Former Georgia police officer Andre Jackson has been sentenced to 59 months in prison for money laundering in connection with the Coronavirus Aid, Relief, and Economic Security (CARES) Act. The CARES Act was a federal law designed to provide emergency financial assistance to Americans struggling with the economic effects of the COVID-19 pandemic, and one component of the act was the Paycheck Protection Program (PPP). Jackson and his co-conspirators attempted to fraudulently obtain more than $1 million in PPP funds.
When Jackson introduced fellow Georgia resident James Williams to Jemar Mason and David Kurbanov, both residents of the Western District of Michigan, they began their fraudulent process of obtaining PPP loans. Jackson then directed two of his accomplices to wire $500,000 to an overseas bank account.
Fortunately, investigators from the Drug Enforcement Administration detected the plot and the Internal Revenue Service took steps to freeze the bank accounts of the conspirators, ultimately recovering approximately $1.123 million of the fraud proceeds. Federal prosecutors brought charges against five defendants, including Jackson, all of whom have now been convicted.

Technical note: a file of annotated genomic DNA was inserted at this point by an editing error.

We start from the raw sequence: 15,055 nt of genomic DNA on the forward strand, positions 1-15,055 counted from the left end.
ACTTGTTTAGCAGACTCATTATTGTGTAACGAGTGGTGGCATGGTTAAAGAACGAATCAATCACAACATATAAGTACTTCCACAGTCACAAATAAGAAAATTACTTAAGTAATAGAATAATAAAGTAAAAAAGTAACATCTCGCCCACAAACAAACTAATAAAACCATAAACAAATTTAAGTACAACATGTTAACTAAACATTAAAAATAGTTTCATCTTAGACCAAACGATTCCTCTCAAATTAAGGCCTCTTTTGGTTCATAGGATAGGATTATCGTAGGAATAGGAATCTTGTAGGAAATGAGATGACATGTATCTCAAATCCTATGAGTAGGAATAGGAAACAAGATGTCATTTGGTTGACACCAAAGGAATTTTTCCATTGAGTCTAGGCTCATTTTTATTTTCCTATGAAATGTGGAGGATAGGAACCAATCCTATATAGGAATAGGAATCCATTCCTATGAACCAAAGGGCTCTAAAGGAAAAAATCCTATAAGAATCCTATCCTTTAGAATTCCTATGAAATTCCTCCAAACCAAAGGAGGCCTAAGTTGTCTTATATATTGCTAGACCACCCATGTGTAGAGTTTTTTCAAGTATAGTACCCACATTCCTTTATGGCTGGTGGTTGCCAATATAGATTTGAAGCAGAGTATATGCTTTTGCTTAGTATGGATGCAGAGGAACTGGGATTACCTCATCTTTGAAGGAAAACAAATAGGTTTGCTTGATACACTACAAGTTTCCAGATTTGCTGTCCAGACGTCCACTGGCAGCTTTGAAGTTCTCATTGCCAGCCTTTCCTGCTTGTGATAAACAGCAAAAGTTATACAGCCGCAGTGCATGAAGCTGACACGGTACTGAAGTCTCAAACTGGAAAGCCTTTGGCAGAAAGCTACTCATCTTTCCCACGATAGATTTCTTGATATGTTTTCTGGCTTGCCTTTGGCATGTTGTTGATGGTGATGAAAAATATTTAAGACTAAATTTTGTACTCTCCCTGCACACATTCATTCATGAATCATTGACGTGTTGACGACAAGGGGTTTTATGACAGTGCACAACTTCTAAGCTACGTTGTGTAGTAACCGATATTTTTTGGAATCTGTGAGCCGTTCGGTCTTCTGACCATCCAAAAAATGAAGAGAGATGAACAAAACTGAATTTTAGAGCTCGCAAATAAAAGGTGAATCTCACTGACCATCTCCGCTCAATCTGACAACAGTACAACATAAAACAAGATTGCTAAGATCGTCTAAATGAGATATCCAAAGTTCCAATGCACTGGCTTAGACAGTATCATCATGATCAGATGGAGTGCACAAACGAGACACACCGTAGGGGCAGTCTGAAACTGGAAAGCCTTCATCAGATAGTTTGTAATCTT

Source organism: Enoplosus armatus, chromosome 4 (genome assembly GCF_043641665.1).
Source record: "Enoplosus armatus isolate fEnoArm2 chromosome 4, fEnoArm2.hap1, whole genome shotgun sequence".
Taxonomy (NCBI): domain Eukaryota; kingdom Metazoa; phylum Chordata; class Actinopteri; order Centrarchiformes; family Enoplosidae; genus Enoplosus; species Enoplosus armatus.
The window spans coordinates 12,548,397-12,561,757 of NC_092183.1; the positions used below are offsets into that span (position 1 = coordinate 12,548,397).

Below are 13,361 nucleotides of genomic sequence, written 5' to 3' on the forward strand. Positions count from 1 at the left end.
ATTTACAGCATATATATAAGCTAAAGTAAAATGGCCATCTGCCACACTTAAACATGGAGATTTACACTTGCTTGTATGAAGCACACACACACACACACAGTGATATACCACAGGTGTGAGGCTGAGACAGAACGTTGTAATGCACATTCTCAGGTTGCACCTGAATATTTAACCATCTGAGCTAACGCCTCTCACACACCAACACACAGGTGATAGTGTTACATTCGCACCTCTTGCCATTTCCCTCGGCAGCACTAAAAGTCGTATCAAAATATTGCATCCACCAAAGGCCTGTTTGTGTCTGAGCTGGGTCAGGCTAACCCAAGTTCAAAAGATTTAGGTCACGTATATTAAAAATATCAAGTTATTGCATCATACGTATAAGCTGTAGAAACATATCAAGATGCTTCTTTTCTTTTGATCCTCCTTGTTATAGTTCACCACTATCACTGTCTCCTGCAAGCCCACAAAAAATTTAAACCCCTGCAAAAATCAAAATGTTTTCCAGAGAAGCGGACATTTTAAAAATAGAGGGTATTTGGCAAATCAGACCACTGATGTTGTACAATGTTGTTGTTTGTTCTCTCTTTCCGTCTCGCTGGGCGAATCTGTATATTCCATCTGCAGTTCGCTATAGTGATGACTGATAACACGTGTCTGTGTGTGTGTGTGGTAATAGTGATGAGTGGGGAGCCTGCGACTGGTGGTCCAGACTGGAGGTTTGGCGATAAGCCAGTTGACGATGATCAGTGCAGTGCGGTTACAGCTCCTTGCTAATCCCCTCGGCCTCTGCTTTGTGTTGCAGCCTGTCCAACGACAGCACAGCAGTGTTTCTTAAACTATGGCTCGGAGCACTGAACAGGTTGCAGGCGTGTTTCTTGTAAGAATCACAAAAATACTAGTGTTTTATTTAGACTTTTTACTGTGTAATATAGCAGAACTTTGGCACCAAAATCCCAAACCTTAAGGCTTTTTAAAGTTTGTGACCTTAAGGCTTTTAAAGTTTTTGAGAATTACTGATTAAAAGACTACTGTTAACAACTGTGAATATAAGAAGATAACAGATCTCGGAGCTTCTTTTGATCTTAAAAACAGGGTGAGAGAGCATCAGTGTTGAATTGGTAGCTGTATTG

U.S. Attorney Mark Totten commented on the case, saying, “Andre Jackson was a con artist who tried to exploit the COVID-19 pandemic for his own personal gain. Anyone who tries to get rich quick by stealing money intended to help those in need should expect to be held fully accountable.” Charles Miller, Acting Special Agent in Charge of IRS Criminal Investigation, added, “Pandemic relief funds in the form of PPP loans were established to help legitimate businesses weather the economic crisis created by COVID-19. In concert with the U.S. Attorney’s Office and our federal law enforcement partners, IRS-CI will continue to track down individuals who attempt to exploit this federal relief program for their own personal greed and hold them accountable for their crimes.”